After taking classes herself through the Dream Academy, Beverly was given the chance to run her own class on parenting.

“It has been nothing short of amazing,” she says.

South African human rights activists protest protest against homosexuals imprisoned in Malawi.
South African human rights activists protest protest against homosexuals imprisoned in Malawi. (Nardus Engelbrecht/Gallo Images/Getty)

Those classes also inspired Beverly to rebuild her relationship with her son, who was raised in Zimbabwe by her sister.

“When I came out, he started rebelling, he would do graffiti in his room, he would spray paint ‘no lesbians in this house’.”

Beverly travelled back to Zimbabwe to meet her son face to face so she could talk to him about his sexuality. The trip was a success – they are now closer than ever.

Beverly’s refugee status was revoked

While Beverly has built a life for herself in South Africa, where she now lives with her partner, she still doesn’t have permanent residency.

When she first arrived in the country, she claimed asylum – but her refugee status was ultimately withdrawn when she briefly travelled home to Zimbabwe to visit a sick family member.

I’ve got friends and family back home who have to live a lie, basically, they just can’t come out.

When she speaks to PinkNews, Beverly only has a guarantee that she can remain in South Africa for a couple more months. She is hoping she will be able to get an extension.

“It’s not a day anytime soon that the LGBTQ+ community is going to be accepted in Zimbabwe, that much I know,” Beverly says.

“I’ve got friends and family back home who have to live a lie, basically, they just can’t come out.

“But for me I am out and proud on my social media – everyone knows – so for me to go back to Zimbabwe into hiding would roll back everything.”

It’s because of people like Beverly that PinkNews launched the LGBTQ+ Refugees Welcome campaign. The initiative is raising funds for Micro Rainbow, a charity that provides safe housing for LGBTQ+ people seeking asylum, and for OutRight Action International’s LGBTIQ Ukraine Emergency Fund, which distributes money to activists on the ground in Ukraine.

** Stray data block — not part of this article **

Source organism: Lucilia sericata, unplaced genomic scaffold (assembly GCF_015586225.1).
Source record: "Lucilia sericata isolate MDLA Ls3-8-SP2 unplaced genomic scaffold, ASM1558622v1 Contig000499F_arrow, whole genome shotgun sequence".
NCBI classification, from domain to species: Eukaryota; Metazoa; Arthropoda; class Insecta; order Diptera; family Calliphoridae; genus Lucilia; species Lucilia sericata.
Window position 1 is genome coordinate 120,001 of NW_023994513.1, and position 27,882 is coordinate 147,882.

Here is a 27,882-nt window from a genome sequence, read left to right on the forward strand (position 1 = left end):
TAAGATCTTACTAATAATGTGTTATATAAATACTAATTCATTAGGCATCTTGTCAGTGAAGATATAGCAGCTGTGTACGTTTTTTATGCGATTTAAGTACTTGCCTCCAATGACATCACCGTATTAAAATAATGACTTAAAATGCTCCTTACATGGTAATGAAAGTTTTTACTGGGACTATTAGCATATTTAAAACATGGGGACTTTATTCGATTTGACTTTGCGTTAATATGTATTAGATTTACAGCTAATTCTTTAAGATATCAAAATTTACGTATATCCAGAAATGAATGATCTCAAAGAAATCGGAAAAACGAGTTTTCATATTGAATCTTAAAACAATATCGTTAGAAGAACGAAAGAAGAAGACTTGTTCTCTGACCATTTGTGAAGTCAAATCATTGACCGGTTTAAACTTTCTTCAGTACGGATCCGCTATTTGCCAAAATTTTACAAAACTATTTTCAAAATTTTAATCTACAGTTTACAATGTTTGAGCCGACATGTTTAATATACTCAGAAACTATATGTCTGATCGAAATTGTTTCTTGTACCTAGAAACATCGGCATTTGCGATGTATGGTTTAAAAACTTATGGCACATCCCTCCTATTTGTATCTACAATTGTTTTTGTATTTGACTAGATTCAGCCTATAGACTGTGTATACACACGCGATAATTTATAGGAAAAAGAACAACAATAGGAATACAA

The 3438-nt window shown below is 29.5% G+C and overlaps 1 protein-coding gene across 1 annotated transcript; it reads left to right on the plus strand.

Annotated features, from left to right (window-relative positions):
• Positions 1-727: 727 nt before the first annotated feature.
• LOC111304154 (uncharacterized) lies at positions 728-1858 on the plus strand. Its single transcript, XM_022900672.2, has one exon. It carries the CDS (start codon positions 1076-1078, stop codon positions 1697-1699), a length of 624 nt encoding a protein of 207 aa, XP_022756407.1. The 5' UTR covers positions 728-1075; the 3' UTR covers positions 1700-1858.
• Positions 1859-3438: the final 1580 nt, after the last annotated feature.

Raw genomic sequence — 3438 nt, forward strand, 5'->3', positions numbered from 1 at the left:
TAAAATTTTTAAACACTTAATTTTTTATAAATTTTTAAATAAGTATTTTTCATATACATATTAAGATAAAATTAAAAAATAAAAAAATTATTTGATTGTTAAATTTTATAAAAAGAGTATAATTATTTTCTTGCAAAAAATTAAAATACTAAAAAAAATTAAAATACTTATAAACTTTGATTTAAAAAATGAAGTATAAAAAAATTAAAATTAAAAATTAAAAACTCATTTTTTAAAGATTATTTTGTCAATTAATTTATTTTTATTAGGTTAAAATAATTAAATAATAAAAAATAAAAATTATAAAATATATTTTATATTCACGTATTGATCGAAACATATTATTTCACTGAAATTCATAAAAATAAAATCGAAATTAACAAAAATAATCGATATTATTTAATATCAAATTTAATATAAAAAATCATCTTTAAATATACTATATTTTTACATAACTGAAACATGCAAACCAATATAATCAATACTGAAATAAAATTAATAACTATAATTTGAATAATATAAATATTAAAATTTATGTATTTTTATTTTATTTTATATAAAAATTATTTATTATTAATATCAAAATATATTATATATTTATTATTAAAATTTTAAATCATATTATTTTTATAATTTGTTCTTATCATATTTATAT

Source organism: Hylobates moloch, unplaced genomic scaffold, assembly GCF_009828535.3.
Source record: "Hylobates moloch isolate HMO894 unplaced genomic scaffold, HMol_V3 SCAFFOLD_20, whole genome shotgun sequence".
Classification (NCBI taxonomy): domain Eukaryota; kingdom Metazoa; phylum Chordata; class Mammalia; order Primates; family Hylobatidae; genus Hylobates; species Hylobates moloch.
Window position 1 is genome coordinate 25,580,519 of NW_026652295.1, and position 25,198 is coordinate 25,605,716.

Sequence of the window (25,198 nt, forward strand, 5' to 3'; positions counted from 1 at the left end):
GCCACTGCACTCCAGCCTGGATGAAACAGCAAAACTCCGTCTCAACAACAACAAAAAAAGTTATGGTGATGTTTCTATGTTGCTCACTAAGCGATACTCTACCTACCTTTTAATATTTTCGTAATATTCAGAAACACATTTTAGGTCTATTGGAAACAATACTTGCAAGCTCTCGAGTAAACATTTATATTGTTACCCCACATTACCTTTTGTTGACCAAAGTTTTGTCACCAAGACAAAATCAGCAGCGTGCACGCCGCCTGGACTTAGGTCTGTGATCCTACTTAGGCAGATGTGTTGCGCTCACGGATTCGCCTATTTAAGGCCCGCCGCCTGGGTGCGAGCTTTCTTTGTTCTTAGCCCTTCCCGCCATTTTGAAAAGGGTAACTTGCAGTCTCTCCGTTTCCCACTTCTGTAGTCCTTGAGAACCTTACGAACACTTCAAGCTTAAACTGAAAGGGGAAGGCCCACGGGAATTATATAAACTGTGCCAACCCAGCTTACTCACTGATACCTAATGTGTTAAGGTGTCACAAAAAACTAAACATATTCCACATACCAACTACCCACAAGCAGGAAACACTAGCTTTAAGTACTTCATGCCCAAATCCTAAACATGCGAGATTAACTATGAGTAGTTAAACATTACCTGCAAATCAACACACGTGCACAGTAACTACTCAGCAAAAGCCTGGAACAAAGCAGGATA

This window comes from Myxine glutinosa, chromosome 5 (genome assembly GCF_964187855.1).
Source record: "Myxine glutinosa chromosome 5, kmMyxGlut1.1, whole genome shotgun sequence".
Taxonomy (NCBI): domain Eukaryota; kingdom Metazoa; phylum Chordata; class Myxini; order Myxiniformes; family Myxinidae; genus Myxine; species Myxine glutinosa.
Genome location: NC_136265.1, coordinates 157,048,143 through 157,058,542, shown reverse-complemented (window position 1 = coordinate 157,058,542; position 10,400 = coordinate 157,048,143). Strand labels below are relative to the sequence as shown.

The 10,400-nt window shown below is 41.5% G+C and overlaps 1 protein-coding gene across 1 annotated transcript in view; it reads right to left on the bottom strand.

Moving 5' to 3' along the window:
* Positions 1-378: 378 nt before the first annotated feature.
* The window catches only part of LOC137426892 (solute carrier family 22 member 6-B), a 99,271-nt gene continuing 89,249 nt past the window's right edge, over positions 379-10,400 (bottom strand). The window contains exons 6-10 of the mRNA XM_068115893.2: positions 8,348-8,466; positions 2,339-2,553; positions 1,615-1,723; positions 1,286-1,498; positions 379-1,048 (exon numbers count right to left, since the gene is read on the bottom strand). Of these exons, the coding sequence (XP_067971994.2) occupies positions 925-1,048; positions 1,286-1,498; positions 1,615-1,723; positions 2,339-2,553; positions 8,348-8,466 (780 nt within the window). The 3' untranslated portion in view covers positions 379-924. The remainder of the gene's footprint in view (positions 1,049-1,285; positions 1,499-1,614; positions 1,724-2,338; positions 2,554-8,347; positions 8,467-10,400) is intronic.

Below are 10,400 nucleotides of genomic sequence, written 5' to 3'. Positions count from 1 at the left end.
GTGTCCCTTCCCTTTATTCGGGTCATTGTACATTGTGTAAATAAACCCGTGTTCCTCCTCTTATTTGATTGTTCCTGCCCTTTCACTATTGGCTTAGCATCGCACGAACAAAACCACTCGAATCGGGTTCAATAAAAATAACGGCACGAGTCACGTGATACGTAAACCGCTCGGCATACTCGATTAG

This holiday season, PinkNews is sharing the personal stories of refugees and people seeking asylum. The series will put a spotlight on the painful realities LGBTQ+ people across the world face that force them to leave their homes, from familial violence to anti-LGBTQ+ laws.

But that’s not all – the series will also show how a person’s life can change radically when they’re granted asylum. When they can get to safety, LGBTQ+ people have the chance to thrive.

PinkNews wants to show how living without the threat of violence or persecution can help queer people build beautiful, kaleidoscopic lives – but they can only do so if they’re given the proper support.

Please give what you can to the PinkNews LGBTQ Refugees Welcome campaign on GoFundMe. Through GiveOut, we will be directly donating to OutRight Action International’s LGBTIQ Ukraine Emergency Fund, helping the activists and organisations on the ground in Ukraine and surrounding countries to support the needs of LGBTQ+ people turning to them for life-saving help.

Our second beneficiary, Micro Rainbow, creates safe homes where LGBTQ+ asylum seekers from Ukraine, Afghanistan and beyond can be safe while they endure the UK’s gruelling asylum process. 

Actual Story on Pink News
Author: Patrick Kelleher

My name is David but my online nick almost everywhere is Altabear. I'm a web developer, graphic artist and outspoken human rights (and by extension, mens rights) advocate. Married to my gorgeous husband for 12 years, together for 25 and living with our partner of 4 years, in beautiful Edmonton, Canada.